Human persons find themselves in present finitude as beings united with nonbeing; they find themselves separated from that which they ought to be and to which they are strangely related. Here is the duality of essential and existential being as it is concretized in the human person. According to Tillich, human persons as they judge and look over what they have done are struck by a profound ambiguity between good and evil. Just as they experience contradiction within themselves, their own existential being separated from essential being, being limited by nonbeing, so they discover in what they do that a mixture of being and nonbeing emerges and expresses itself in the ambiguity between good and evil. Human persons thus render a negative judgment on themselves and experience this judgment and the ambiguity that occasioned it as guilt. Guilt, for Tillich, is the person's awareness of the ambiguity that characterizes what is done and leads him or her to render a negative judgment on the self. In Tillich's view, what the human person must do in spite of the anxiety of guilt and condemnation is to courageously affirm the self. It is God's acceptance of the person that alone gives courage to take within the self the threat of nonbeing which is at the root of the anxiety of guilt and condemnation. For Tillich all human acts are simply expressions of estrangement; all bring about guilt. It is never possible for humans to perform good and salutary acts for all existence is itself guilty. In contrast, the Catholic position stresses cooperation with grace through good works in the overcoming of guilt and a fuller conversion to God.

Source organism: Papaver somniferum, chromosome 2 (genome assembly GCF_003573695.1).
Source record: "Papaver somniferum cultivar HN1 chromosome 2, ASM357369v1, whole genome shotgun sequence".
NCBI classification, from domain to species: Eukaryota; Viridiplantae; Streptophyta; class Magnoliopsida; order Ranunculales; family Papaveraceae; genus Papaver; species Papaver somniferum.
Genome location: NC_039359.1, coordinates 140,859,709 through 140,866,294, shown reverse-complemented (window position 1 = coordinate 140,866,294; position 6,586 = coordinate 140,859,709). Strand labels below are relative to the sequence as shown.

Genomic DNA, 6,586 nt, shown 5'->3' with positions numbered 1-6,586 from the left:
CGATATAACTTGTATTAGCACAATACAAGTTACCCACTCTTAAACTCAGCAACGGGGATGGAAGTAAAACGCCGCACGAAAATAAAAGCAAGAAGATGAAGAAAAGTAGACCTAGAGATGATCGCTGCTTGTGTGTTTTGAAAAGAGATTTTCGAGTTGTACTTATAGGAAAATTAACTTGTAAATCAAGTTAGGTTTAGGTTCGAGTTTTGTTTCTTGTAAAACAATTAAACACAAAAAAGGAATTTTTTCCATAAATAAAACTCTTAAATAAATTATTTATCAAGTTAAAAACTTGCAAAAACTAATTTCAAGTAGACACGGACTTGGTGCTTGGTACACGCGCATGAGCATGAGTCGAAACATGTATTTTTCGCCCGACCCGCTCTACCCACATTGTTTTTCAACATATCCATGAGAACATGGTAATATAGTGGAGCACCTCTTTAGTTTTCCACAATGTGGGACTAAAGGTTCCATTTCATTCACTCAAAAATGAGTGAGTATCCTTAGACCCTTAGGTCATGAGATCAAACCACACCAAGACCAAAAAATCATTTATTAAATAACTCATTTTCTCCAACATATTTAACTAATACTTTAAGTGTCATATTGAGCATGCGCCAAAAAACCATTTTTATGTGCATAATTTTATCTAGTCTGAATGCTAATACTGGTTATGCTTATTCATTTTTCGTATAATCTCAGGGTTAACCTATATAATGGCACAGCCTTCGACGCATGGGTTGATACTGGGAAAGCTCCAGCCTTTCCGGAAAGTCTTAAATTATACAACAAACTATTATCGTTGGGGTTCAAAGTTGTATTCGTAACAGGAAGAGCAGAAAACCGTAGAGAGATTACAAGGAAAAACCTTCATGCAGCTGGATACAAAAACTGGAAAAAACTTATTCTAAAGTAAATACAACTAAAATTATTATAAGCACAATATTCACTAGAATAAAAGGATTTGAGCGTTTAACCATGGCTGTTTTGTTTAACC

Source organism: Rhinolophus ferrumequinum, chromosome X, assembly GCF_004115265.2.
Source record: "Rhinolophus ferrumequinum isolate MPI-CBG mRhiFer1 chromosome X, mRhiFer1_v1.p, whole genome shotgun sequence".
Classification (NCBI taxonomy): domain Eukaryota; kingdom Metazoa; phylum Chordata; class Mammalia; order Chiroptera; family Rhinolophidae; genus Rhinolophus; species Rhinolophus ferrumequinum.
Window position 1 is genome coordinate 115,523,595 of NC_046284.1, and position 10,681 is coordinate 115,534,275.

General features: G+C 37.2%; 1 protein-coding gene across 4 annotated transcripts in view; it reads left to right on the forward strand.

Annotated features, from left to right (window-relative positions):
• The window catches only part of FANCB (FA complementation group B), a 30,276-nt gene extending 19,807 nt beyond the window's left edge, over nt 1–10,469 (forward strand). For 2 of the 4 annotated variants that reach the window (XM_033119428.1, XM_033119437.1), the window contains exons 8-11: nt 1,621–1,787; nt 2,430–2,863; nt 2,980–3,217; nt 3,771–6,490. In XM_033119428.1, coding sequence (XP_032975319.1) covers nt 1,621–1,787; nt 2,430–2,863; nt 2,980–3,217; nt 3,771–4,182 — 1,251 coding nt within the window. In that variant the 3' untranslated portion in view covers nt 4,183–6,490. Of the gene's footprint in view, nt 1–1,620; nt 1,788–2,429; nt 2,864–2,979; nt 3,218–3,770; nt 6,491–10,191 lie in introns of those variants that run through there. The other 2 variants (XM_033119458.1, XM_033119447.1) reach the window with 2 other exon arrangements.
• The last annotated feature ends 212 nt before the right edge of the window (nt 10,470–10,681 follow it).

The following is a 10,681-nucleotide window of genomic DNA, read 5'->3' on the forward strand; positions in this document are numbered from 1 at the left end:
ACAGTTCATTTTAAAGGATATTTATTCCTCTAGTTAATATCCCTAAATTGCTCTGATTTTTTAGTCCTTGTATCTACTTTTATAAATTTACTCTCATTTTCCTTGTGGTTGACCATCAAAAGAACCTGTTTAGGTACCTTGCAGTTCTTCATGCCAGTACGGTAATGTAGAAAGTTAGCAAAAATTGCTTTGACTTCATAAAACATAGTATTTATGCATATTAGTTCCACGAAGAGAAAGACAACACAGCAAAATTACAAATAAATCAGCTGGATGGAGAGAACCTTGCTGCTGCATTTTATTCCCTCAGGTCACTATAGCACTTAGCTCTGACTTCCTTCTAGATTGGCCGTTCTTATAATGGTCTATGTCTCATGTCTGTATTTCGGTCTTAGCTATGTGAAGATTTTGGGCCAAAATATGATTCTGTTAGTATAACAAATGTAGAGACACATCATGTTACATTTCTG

In the Catholic perspective the guilty person knows that he or she can repent, be forgiven, repair damage, and continue to grow through good works. In line with the Protestant emphases the guilty likewise should know that they cannot earn God's love but must simply respond to and accept God's gift of forgiveness.

Bibliography: k. rahner, "GuiltResponsibility Punishment within the View of Catholic Theology," Theological Investigations 6, trans. k. h. kruger and b. kruger (Baltimore 1969) 197217. p. schoonenberg, Man and Sin: A Theological View, trans. j. donceel (London 1965). p. tillich, The Courage to Be (New Haven 1952). j. d. whitehead and e. e. whitehead, Shadows of the Heart: A Spirituality of the Negative Emotions (New York 1994).

[r. studzinski]